Letters to the editor
Published 1:02 am, Wednesday, January 27, 2010
There has been much written in the papers about the Metro North train station project, and yet very little is written to explain how the station plans approved by the Conservation Commission were not being followed by the developer, Blackrock Realty.
A lot of time and energy had been spent by the Conservation Department to make sure that the plans were done right, and that the developer who was presenting them was following the proper course. I was a member of the commission when this project was introduced and I was chairman during the time the project was before the commission.
I tried to deal with the application with a fair mind. I wanted to make sure that it was handled properly and that the staff was thorough in dealing with this complicated application. There is no doubt in my mind that all the members of the commission felt likewise. In being thorough, the members of the commission were simply doing their duty. There was never a time when I, as chairman, or the other members were attempting to put up road blocks or slow the project.
On the other hand, I was extremely disappointed to see the Flatto administration take a step that gave special treatment to a single developer, Blackrock Realty, when it removed the Conservation Department from oversight of the project, something that had never been done for any other developer in the past. I was especially disappointed because there was no valid reason for this action which sullied the reputation of the hard working people in the Conservation Department who were just doing their duty under the charter.
It is regrettable that the first selectman has chosen to resort to name-calling when he tries to defend this action because such tactics reflect poorly on the town and the administration. I urge the townspeople to look at the facts and not be swayed to the posture of the administration.
At long last
The finish line is in sight and members of the business community and the Fairfield Chamber of Commerce couldn't be happier. The chamber, a long- time proponent of a third train station (going all the way back to Jackie Durrell, the originator of the idea), is very excited to see that the town is moving forward and taking the lead on this very important project.
Our government leaders have put politics aside, including Senators Christopher Dodd (D) and Joseph Lieberman (I); as well as Congressman Jim Himes (D); Gov. M. Jodi Rell, (R); and state Sen. John McKinney (R), just to name a few. All agree that the new station will help bring in needed revenue, create a green beltway, clean up a dirty, long vacated brownfield, and revitalize that part of town. Most importantly, it will provide additional commuter parking spaces, thus helping to alleviate some of the parking and traffic problems in downtown Fairfield.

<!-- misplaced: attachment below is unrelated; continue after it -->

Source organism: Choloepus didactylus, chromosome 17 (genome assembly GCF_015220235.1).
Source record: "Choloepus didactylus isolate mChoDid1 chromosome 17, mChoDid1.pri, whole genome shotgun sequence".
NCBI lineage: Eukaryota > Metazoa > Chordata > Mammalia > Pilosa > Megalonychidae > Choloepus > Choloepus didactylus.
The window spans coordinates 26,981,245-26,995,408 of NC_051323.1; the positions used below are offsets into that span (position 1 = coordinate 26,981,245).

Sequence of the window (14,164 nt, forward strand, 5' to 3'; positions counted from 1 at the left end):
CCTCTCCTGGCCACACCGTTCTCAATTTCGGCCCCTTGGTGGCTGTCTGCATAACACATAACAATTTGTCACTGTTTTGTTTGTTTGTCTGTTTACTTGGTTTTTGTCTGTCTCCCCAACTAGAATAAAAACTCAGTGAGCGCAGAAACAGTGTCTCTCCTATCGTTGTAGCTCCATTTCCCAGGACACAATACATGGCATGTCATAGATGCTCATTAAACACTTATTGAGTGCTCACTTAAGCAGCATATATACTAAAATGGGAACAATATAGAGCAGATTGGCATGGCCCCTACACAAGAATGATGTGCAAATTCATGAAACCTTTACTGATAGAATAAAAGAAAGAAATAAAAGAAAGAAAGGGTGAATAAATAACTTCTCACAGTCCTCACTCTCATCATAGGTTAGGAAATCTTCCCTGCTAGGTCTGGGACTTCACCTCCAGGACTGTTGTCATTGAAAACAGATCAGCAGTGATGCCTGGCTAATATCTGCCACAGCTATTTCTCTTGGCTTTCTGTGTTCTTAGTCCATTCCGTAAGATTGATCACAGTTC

President and CEO,
Fairfield Chamber of Commerce
`Stick with Westport'
"People need the ability to work with people who are not like them. These are the kinds of people who are more successful in the business world." As quoted in a local media source, this, says Fairfield's curriculum leader for grades 7--12, is why Fairfield's middle schools will no longer group students according to ability in English.
This blasé attitude toward academic excellence is, no doubt, surprising from someone in charge of curriculum in our schools. However, I cannot decide what is more troubling about it: its assumption that academic studies are only valuable insofar as they prepare students for careers in business, or its assumption that intellectual distinction is irrelevant in the business world. It would fail to explain the business world's enduring interest in recruiting outstanding students from America's top colleges and graduate programs.
It has been quite a while since my middle-school days, but I suspect that the pressure to socialize there remains as intense as I remember it. I doubt, then, whether an academic subject as important as English needs to be set aside for that task, at least not until the CMT, SAT and AP exams begin to test for sociability in addition to aptitude in English.
House-hunters beware: for public schools committed to academic excellence, stick with Westport.